Volvo V60 (2018) Review
Volvo V60 (2018) At A Glance
The Volvo V60 is the most recent in a long line of Volvo estates, but modern Volvos are designed to take on premium rivals like the Audi A4, BMW 3 Series Touring and Mercedes-Benz C-Class Estate. As is the way with modern Volvos, it blends traditional values of practicality and safety but adds in a distinctive sense of style and quality, as well as plenty of latest generation technology. The range also reflects Volvo’s commitment to electrifying its powertrains, with just one diesel option alongside petrol and hybrid options. Composed, understated, comfortable and practical, the V60 is a very appealing medium estate.
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The Volvo V60 doesn't shout about its abilities. In many ways, it's just a Volvo V90 that's shrunk in the wash, as a left-field alternative to an Audi A4 or BMW 3 Series. It has the same sense of Scandinavian style - inside and out - as the V90, and it's loaded with technology, including all the safety kit you'd expect in a modern Volvo.
There are a number of different variants to reflect your personality, from the sporty R-Design to the gentrified Cross Country. The former is trying a little too hard to be an Audi, while the latter is very good - if expensive. Most buyers will find one of the regular Momentum or Inscription models offer the best compromise.
The interior is lovely - a superb contrast of twee materials (you can spec wood if you like) and up-to-date technology. There's a large portrait screen in the centre of the dash on all models. This offers access to the superb infotainment system, with a clear navigation screen which works well on the portrait screen (showing the road ahead rather than fields to your side).
Volvo seats are known for their comfort and you can easily spend long periods of time in the V60 without complaining of any aches or pains. There's a useful amount of space inside, thanks to longer dimensions than rivals - meaning six-footers can squeeze into the rear seats relatively comfortably.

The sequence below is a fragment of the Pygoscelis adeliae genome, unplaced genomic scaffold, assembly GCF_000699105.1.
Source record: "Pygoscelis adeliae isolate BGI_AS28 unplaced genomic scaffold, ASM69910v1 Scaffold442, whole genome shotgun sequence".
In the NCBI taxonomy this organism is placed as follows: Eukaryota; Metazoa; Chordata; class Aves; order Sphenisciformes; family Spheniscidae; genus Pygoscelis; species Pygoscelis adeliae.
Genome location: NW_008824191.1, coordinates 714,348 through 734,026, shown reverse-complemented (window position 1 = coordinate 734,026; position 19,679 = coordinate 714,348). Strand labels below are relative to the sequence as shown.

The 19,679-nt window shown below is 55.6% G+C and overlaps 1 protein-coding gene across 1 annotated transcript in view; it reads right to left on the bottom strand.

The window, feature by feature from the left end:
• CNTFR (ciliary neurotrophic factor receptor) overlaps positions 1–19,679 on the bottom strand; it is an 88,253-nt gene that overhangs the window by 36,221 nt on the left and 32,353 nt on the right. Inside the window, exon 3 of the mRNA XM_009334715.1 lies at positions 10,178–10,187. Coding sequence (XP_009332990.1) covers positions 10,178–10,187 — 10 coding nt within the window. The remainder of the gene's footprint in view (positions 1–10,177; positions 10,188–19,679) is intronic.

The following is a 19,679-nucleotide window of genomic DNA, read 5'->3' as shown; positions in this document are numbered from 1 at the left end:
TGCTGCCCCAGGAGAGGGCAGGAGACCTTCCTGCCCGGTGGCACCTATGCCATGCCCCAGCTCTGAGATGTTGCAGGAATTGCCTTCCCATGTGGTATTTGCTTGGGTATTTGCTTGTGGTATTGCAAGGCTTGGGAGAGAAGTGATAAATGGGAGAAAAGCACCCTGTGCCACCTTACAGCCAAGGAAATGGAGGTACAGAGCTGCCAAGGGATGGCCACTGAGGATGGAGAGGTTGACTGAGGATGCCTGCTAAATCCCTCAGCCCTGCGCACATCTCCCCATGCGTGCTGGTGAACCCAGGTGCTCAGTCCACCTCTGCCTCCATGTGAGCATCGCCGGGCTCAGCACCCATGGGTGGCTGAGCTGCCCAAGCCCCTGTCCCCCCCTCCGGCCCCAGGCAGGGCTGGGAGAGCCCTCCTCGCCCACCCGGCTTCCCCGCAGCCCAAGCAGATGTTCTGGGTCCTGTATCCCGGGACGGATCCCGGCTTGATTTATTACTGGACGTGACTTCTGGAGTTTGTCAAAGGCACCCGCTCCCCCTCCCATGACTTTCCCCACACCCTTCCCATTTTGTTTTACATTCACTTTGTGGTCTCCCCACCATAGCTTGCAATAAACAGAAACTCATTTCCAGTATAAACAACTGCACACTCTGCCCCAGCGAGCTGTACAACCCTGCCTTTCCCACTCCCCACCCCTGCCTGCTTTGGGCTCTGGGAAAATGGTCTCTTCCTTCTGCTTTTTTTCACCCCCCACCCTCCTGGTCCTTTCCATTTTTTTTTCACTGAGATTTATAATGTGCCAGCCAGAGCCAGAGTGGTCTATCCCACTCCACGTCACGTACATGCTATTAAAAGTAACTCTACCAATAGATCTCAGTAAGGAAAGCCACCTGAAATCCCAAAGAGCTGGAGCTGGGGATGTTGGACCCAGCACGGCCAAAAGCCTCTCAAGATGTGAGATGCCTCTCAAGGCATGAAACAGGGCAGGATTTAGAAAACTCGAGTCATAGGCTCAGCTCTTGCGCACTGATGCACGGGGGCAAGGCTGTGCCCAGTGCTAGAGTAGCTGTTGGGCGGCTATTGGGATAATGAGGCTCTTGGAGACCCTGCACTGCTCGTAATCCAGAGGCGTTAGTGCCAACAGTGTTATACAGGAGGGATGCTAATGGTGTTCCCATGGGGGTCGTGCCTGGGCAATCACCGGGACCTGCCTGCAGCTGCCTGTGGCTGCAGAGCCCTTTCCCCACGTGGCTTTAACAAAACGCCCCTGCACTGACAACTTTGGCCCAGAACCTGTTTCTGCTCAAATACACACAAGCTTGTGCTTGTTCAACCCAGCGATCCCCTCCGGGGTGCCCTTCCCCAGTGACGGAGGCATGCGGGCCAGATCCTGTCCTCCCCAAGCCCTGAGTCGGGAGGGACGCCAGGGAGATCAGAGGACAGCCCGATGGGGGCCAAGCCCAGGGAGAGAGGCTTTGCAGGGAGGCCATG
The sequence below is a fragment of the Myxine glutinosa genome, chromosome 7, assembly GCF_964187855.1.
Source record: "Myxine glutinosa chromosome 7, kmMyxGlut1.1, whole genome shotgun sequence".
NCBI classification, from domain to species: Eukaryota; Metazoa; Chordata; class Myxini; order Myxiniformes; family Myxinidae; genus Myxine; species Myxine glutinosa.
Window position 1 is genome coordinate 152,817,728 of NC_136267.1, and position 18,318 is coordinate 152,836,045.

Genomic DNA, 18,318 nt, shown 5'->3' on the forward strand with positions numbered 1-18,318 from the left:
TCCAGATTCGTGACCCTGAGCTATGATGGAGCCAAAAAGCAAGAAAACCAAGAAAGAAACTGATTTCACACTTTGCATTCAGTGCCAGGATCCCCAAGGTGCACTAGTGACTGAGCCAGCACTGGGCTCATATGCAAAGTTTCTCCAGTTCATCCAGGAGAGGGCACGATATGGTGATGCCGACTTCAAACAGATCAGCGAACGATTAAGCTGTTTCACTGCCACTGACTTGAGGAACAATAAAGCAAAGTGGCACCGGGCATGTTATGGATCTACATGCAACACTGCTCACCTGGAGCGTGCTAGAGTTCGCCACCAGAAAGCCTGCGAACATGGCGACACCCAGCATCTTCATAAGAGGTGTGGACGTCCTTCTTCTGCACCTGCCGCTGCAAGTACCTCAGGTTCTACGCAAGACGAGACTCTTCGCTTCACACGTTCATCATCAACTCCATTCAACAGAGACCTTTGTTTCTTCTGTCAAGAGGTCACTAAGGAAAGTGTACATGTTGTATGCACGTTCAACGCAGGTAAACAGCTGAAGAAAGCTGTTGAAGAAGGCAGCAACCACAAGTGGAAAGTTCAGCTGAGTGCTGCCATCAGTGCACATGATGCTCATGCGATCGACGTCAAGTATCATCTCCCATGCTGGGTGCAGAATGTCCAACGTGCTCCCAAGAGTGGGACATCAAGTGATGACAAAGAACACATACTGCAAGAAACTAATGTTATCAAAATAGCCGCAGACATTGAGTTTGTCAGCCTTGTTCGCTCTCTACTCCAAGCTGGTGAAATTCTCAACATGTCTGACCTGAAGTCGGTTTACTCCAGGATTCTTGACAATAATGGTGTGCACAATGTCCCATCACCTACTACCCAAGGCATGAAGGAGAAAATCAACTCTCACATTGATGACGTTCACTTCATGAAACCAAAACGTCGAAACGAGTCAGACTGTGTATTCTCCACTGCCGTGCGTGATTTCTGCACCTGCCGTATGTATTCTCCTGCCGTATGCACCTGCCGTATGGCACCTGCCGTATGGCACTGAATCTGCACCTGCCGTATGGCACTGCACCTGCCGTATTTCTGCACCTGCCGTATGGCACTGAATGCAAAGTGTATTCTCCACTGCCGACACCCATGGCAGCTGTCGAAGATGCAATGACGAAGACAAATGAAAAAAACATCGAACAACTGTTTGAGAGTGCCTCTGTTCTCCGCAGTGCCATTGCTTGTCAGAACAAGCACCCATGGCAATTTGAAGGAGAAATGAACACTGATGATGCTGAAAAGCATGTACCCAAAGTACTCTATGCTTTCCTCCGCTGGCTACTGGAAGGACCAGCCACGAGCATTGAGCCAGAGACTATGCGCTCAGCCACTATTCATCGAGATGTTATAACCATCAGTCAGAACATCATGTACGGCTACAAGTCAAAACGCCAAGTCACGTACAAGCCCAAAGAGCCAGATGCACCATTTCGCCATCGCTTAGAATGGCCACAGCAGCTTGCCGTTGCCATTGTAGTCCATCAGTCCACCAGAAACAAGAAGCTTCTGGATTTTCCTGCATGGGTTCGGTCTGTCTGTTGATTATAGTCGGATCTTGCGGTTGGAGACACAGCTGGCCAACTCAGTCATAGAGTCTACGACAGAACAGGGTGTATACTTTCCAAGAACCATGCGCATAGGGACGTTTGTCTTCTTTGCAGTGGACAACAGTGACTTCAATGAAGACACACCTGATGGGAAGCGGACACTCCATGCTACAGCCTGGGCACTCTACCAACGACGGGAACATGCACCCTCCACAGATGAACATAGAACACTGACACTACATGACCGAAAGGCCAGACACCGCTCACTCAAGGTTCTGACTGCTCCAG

At 529 litres, the boot's one of the biggest in its class, while dropping the rear seats increases this to 1441 litres. Every V60 features an electric rear tailgate, while a wide opening with no lip helps when loading bulky items.
Unlike many of its rivals, the V60 has an engine range with just a single diesel option, alongside three petrol options and two hybrid models, and although it’s not really a sporty car (unless you go for the expensive Polestar model) you can choose from a number of versions with strong performance.
It's not really a car that likes to be hustled along like the BMW 3 Series - the steering's quite light and it's at its best being driven in a relaxed manner.
What makes the Volvo V60 really stand out is its safety kit. Volvo says that no one should be killed or seriously injured in one of its new cars from 2020, and the V60's standard safety equipment reflects that. This includes Volvo's Pilot Assist autonomous driving technology, which can provide steering inputs at speeds up to around 80mph, as well as accelerate or brake.
The semi-autonomous City Safety system is also available, with radar and cameras allowing the V60 to avoid low-speed collisions by automatically applying the brakes. Volvo tells us it's the only system on the market that's capable of recognising pedestrians, cyclists and animals.